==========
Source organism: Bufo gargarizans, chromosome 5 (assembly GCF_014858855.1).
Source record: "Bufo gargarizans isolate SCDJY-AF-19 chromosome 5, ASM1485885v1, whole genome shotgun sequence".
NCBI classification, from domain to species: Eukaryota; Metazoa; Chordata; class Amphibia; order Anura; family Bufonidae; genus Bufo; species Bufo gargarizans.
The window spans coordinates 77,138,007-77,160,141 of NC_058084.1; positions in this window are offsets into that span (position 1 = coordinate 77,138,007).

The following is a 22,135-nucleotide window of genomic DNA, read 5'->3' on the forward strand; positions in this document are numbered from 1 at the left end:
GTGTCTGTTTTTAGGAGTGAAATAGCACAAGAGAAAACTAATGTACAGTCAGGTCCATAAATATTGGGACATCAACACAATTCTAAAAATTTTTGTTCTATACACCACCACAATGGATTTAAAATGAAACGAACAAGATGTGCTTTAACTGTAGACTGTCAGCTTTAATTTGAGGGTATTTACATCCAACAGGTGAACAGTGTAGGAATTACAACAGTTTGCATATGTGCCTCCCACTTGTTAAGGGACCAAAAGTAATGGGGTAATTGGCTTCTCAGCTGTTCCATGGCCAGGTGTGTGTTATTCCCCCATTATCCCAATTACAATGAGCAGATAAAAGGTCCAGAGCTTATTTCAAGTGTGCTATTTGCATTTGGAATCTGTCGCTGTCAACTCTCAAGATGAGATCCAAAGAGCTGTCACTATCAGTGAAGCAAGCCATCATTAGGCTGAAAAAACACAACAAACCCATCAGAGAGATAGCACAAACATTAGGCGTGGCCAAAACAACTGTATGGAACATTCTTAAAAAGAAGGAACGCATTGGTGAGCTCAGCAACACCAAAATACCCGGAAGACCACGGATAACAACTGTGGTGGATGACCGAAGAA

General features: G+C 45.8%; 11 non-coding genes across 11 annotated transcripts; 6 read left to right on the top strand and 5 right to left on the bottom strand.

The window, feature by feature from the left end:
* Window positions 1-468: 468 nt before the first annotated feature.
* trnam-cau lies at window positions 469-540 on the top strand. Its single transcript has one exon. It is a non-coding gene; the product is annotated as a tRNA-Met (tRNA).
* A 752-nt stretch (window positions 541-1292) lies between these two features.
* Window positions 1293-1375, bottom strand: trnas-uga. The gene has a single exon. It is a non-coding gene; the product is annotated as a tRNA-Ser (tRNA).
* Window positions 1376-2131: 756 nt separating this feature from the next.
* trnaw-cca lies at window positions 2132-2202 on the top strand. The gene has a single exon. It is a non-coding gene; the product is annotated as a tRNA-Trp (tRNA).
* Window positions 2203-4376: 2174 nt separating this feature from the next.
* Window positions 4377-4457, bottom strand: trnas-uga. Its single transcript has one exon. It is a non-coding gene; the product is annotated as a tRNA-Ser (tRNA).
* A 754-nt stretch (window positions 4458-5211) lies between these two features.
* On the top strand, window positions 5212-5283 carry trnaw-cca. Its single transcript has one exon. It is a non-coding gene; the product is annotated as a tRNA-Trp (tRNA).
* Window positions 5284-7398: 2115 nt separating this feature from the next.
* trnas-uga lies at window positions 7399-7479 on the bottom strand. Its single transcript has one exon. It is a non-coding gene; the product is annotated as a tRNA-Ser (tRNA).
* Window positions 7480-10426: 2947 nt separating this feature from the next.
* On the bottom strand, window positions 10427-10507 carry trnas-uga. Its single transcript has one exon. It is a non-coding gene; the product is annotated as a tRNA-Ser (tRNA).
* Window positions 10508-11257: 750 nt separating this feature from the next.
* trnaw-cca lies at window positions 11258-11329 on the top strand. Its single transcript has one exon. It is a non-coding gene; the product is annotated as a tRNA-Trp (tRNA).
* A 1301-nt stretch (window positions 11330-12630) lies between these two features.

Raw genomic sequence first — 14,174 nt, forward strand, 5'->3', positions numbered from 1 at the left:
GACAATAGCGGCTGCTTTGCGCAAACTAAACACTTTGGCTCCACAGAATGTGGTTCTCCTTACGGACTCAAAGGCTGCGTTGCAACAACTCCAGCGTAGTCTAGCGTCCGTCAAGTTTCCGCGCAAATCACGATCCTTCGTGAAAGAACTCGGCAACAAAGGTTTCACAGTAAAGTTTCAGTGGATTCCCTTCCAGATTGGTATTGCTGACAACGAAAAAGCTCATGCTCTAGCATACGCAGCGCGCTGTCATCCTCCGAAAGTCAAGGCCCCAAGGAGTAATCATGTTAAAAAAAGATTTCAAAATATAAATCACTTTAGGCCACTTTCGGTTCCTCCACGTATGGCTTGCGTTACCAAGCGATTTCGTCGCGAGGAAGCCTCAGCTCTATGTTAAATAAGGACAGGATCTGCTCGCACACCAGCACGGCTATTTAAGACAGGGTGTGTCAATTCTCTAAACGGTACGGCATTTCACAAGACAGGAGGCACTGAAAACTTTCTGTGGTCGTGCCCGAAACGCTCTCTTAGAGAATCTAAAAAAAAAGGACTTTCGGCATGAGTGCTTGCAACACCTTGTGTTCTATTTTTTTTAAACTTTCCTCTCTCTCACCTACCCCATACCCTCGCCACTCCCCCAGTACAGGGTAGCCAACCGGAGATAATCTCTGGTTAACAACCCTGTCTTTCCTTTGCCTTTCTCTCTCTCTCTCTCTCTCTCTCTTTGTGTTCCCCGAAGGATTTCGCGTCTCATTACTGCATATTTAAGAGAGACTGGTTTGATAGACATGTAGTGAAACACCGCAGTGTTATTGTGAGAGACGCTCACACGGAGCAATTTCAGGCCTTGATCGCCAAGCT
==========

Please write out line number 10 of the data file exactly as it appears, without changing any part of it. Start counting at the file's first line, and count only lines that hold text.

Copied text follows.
* trnam-cau lies at window positions 469-540 on the top strand. Its single transcript has one exon. It is a non-coding gene; the product is annotated as a tRNA-Met (tRNA).